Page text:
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Intel is deploying EUV technology to build processors at scale for the first time. In Leixlip, Ireland, it has begun the mass production of Meteor Lake laptop chips at its Fab 34 facility. The equipment needed for this is being supplied exclusively by the Dutch company ASML. As it launches the new fab, Intel reaches a milestone that rival TSMC already achieved in 2019. In any case, the ambitions of the American company are high: by 2025, they hope to have the most advanced production process globally.

For the first time, Intel will produce chips on Intel 4, the smallest node it currently has available. Meteor Lake is going to provide many other firsts: it will be Intel’s first chip family made with chiplets. Instead of one large piece of silicon, the processors are made up of several ‘islands’ that are modular and can be mixed and matched to construct different SKUs for end consumers. AMD and Qualcomm have long offered CPUs and SoCs with such a structure. Another debutant is the NPU: an AI-focused coprocessor that is catered to running AI tasks locally within Windows.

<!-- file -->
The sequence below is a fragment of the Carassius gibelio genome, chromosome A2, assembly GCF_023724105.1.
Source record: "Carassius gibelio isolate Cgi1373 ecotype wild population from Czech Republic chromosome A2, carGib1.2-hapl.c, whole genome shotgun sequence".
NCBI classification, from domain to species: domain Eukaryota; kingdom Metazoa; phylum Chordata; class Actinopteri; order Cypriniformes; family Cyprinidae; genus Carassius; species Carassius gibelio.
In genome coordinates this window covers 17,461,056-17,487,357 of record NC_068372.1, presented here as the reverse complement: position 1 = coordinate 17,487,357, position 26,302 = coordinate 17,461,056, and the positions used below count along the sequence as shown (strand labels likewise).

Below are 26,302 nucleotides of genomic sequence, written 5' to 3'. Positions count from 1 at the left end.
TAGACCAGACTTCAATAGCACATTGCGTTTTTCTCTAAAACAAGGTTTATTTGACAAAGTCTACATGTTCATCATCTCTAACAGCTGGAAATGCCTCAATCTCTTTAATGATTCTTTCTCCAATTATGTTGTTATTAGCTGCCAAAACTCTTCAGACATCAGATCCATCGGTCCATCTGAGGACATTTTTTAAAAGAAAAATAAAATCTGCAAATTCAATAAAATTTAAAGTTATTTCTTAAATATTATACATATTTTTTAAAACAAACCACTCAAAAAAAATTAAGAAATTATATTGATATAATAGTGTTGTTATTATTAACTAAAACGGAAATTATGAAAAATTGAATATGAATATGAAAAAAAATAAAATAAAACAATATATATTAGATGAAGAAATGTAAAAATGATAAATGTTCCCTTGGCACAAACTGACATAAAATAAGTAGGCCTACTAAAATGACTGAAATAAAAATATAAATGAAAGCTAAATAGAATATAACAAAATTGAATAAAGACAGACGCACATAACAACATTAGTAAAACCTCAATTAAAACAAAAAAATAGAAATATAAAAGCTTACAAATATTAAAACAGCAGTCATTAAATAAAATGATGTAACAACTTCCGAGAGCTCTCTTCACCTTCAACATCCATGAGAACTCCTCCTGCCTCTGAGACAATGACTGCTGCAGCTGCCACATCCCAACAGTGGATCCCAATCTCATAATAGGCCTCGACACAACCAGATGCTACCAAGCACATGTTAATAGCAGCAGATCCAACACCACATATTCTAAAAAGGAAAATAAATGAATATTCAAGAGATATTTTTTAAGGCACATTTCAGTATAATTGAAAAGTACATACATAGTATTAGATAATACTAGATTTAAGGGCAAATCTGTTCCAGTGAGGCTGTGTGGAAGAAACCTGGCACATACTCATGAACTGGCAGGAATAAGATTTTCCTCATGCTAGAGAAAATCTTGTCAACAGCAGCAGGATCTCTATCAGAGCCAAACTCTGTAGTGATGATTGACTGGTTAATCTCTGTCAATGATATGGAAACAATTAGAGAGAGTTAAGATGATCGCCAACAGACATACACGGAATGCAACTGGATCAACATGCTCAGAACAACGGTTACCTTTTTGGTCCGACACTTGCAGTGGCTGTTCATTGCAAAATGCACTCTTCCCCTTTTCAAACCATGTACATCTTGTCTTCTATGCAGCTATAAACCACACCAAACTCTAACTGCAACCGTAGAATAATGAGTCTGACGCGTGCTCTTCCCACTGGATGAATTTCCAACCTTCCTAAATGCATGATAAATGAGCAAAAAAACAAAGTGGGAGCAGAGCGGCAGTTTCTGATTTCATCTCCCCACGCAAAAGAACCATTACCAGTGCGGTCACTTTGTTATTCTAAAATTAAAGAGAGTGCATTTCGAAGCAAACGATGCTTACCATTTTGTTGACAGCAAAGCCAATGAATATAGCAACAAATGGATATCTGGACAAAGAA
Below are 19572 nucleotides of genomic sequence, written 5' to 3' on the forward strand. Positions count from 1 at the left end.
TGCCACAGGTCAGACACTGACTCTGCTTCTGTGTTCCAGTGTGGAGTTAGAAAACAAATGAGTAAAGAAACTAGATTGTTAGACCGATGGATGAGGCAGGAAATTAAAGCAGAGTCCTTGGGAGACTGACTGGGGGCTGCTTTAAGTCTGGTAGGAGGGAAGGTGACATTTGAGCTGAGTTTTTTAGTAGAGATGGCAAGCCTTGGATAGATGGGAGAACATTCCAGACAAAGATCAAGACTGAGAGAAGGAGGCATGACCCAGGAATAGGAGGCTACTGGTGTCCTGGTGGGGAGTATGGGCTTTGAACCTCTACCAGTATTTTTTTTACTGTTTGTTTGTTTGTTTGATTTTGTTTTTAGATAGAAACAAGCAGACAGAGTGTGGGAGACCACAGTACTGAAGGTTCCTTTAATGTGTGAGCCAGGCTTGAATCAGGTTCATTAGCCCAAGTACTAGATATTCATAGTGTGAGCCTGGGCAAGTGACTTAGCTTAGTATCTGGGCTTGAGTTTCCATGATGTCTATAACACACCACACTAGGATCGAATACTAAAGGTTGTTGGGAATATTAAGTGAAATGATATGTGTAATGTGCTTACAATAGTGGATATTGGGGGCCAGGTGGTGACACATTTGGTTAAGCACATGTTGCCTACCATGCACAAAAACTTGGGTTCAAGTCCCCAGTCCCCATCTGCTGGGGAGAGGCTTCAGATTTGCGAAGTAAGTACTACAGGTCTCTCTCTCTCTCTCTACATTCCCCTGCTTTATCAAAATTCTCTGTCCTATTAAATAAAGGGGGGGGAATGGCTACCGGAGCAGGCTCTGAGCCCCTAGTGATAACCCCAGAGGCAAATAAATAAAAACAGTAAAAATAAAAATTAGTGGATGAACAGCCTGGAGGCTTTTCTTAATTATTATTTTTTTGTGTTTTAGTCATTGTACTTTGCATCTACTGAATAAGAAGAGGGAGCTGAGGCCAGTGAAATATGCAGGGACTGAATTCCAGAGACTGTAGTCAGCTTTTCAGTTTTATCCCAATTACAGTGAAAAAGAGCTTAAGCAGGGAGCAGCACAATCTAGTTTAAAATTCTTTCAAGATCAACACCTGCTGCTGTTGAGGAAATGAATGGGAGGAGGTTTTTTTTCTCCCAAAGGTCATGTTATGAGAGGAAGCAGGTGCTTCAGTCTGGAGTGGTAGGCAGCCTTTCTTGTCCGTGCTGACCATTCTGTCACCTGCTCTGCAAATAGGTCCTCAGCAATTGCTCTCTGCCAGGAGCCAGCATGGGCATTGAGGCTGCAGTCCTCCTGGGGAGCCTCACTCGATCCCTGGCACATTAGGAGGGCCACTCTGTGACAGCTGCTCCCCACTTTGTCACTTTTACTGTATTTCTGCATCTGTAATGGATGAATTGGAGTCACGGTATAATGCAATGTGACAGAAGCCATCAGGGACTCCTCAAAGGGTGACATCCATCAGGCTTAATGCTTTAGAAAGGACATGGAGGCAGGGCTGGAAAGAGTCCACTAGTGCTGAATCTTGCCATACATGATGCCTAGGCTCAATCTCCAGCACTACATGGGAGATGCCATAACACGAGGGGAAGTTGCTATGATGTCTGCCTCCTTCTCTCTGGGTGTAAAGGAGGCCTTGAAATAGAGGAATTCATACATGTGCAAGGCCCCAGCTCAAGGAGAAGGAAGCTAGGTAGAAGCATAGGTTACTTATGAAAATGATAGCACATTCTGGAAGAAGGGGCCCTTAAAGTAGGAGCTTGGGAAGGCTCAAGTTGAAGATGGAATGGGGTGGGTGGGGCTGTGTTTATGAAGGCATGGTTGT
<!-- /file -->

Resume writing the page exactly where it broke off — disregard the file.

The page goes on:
Also read: An AI PC revolution: Dell and Intel see it, AMD not yet

European plans

EVP and chief global operations officer at Intel Keyvan Esfarjani stressed that Ireland is essential for the company’s global chip manufacturing. On top of that, planned plants in Magdeburg (Germany) and Wrocław (Poland) will shape Intel’s European ambitions in the near future.

Intel thus looks set to make a major contribution to European plans to increase its own chip production. With the EU Chips Act, the political bloc hopes to double its market share in this area, from 10 to 20 percent. According to CEO Pat Gelsinger, Ireland has always been important to the chip giant’s long-term strategy: “And today’s opening of Fab 34 contributes to the EU’s goal of creating a more resilient and sustainable semiconductor supply chain.”

ASML machines

ASML’s EUV machines make the new Intel manufacturing possible. EUV lithography is the most advanced technique for producing computer chips. Each machine is over 3.5 meters high and weighs 180 tons. Because of the constant miniturization of manufacturing processes, it is necessary to use increasingly precise lasers to build the structure of new chips. The EUV scanners are extremely accurate: they could theoretically target a space the size of a thumb on the moon from Earth. TSMC started mass production of processors in 2019 using ASML equipment.

However, these EUV machines are not where Intel’s plans end. High-NA EUV scanners are the next evolution in the chain of chip-making machines, which ASML will also make. Intel has a contract to be the first to work on these newer machines.